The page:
Health IT

Physicians starting to get overwhelmed by clinical messaging

Researchers from Baylor College of Medicine and the University of Texas Health Science Center in Houston reported their findings in JAMA Internal Medicine.

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Secure clinical messaging promises to improve communications between healthcare providers and promote continuity of care, but office-based physicians are starting to get overwhelmed with e-mail, just like the rest of us. It’s a particularly serious problem for primary care physicians, according to a research letter published Monday in JAMA Internal Medicine.

Researchers from Baylor College of Medicine and the University of Texas Health Science Center in Houston examined electronic logs of messages to physicians at three large medical practices in Texas. They found that primary care doctors received a mean of 76.9 notifications per day through the electronic health record’s messaging system. About 20 percent were related to test results.

Specialists — present at only one of the three practices studied — got a mean of 29.1 notifications daily, the Baylor-UTHealth team reported.

Two of the sites had Epic Systems EHRs, while the third had GE Healthcare Centricity technology.

Based on an earlier study the same researchers conducted at the Department of Veterans Affairs in Houston, they calculated that primary care physicians spent 66.8 minutes each day reading, reacting and responding to clinical messaging. “Because a single notification often contains multiple data points (e.g., results of metabolic panels contain 7-14 laboratory values), the actual burden and required cognitive effort required of the physicians is likely greater,” they wrote.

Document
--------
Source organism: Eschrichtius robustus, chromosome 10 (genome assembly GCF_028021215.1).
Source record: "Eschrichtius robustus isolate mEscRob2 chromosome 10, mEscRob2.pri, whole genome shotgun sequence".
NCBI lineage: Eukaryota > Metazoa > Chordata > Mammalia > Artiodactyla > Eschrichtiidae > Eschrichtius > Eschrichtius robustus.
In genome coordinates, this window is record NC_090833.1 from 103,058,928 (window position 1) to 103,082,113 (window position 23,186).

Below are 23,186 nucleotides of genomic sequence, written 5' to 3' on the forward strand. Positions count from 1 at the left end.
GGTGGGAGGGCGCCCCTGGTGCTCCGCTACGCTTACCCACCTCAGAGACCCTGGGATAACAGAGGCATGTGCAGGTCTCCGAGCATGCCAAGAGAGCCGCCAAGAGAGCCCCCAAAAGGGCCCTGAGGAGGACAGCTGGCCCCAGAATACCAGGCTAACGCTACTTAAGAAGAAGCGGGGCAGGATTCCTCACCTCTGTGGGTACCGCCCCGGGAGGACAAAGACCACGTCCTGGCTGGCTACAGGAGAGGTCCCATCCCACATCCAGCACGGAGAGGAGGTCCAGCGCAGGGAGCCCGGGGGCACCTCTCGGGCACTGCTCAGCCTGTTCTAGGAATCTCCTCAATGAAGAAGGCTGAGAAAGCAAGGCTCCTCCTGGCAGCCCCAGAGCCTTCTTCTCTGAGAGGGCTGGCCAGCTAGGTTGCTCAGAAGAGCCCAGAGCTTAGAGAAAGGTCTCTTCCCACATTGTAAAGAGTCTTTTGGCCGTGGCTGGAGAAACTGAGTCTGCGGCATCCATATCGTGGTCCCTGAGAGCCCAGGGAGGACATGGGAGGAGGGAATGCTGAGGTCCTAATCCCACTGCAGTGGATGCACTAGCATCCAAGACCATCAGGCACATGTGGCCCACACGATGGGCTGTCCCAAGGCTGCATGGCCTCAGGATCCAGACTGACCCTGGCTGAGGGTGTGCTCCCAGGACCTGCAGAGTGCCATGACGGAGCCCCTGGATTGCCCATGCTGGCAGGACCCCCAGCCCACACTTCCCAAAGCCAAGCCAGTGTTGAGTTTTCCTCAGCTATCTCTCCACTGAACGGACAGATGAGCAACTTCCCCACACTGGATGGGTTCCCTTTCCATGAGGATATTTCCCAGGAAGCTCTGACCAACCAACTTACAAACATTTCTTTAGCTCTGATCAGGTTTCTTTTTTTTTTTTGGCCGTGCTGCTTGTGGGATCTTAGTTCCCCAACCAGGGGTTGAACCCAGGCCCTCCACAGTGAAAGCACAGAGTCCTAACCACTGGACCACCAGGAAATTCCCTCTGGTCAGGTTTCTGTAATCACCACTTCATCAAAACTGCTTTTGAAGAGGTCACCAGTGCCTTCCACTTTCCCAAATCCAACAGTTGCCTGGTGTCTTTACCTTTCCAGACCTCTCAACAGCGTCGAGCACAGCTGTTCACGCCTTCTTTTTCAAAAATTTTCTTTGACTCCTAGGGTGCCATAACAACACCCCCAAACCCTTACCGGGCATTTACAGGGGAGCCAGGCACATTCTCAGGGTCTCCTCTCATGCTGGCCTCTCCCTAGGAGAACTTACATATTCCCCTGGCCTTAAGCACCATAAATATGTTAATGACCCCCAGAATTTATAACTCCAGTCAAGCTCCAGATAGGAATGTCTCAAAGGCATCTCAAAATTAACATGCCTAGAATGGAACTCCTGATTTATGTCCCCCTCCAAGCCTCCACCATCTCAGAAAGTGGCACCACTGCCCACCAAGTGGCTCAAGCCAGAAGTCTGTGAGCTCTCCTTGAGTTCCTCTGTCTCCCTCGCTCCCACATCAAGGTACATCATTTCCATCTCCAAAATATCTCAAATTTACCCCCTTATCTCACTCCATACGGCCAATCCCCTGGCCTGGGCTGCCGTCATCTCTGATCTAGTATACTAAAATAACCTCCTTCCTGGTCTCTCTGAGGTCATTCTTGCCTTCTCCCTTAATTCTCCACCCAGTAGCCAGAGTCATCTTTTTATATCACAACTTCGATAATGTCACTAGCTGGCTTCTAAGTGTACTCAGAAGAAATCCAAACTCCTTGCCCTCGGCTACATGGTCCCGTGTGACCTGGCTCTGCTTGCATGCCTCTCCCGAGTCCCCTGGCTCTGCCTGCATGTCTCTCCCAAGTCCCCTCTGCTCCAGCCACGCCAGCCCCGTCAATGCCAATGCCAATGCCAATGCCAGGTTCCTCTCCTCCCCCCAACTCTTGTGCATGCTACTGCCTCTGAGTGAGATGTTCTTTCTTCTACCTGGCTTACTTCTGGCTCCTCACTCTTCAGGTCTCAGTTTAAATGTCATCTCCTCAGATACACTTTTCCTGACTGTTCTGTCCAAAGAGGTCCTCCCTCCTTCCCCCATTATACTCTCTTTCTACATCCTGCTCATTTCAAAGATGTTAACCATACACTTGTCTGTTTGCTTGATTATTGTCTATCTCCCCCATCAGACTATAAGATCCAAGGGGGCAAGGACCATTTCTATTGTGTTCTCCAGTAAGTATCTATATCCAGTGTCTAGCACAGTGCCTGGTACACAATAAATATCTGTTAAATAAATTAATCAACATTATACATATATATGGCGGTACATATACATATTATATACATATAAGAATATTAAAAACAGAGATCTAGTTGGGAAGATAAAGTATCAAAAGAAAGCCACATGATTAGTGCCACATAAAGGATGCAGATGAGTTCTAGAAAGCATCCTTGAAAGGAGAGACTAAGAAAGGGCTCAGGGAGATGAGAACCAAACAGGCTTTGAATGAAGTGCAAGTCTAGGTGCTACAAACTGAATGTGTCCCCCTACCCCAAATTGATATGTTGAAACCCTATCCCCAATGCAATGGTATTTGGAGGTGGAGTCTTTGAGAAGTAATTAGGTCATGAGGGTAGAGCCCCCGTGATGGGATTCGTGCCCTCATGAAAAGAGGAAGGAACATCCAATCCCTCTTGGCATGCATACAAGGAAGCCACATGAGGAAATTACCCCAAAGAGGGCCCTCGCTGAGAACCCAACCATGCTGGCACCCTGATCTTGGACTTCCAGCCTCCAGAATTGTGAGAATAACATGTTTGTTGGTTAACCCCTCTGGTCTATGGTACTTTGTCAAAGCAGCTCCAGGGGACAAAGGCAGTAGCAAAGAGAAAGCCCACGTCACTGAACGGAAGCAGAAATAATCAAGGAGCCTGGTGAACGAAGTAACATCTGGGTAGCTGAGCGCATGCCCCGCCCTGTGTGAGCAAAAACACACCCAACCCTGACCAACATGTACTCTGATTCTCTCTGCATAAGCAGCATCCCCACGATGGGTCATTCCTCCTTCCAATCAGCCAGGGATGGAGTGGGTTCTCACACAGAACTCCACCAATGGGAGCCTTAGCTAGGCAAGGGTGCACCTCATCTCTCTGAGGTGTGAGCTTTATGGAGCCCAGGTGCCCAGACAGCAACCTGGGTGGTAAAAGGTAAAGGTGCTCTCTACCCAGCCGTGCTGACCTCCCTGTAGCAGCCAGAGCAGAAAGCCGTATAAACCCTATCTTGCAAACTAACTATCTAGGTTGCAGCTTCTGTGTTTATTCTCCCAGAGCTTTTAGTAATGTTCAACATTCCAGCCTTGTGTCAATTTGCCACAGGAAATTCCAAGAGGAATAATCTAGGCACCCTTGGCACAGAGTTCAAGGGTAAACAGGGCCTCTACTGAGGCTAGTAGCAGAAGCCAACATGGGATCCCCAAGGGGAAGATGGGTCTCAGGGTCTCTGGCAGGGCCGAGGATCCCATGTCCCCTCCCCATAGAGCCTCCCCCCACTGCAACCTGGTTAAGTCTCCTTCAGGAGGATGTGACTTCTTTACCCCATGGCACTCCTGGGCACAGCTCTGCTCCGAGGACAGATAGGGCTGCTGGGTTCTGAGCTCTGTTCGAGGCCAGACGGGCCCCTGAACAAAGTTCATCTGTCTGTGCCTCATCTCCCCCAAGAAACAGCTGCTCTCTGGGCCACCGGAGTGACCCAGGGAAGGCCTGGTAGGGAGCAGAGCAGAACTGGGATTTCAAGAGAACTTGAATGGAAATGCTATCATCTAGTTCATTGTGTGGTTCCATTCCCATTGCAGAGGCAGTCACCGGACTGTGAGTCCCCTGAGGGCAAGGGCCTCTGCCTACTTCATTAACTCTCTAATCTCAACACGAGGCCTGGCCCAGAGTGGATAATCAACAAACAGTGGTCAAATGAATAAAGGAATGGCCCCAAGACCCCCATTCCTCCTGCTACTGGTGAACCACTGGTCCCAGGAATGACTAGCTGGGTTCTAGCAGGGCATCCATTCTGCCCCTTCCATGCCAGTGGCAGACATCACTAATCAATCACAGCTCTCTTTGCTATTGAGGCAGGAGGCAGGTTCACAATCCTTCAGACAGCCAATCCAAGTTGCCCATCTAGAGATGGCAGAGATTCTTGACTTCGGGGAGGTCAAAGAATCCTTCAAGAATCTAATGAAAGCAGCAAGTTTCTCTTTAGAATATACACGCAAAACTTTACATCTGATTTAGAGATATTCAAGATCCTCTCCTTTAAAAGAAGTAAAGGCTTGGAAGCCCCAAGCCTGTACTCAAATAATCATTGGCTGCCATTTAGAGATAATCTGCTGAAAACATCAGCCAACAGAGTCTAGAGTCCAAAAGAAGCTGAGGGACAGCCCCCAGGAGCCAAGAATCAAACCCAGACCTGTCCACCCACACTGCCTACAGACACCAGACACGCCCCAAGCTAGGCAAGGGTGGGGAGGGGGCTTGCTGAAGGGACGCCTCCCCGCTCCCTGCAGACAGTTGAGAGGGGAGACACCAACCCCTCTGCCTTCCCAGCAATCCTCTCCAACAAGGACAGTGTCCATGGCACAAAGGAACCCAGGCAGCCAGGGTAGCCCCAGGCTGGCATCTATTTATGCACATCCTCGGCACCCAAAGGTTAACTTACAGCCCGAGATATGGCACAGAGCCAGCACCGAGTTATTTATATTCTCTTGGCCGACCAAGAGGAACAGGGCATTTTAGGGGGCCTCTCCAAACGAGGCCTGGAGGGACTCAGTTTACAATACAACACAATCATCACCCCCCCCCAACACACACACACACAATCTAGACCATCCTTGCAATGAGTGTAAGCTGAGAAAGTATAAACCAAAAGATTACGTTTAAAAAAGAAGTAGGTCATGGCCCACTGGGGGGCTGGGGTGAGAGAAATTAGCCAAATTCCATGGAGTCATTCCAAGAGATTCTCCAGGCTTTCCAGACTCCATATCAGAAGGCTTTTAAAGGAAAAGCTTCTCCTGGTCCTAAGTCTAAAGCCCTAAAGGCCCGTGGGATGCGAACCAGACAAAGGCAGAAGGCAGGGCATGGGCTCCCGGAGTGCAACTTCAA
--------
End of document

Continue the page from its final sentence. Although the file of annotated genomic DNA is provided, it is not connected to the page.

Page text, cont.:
The researchers sounded a caution to designers of EHRs and of staffing models to support team-based care.

“Information overload is of emerging concern because new types of notifications and ‘FYI’ (for your information) messages can be easily created in the EHR (vs. in a paper-based system). Furthermore, the additional workload to read and process these messages remains uncompensated in an environment of reduced reimbursements for office-based care,” the research letter said.

The experience in the Texas study may actually underestimate the problem.

“I should be so lucky as to have only 77 in-basket messages; it averages way over 100 for me, more like 110 to 140,” Dr. Richard Roberts of the University of Wisconsin told MedPage Today. “The more time I spend fussing with in-basket, the less time I spend talking to patients. It never ends; it’s a constant, and that gets discouraging for docs.”

Photo: Flickr user Kelly Schott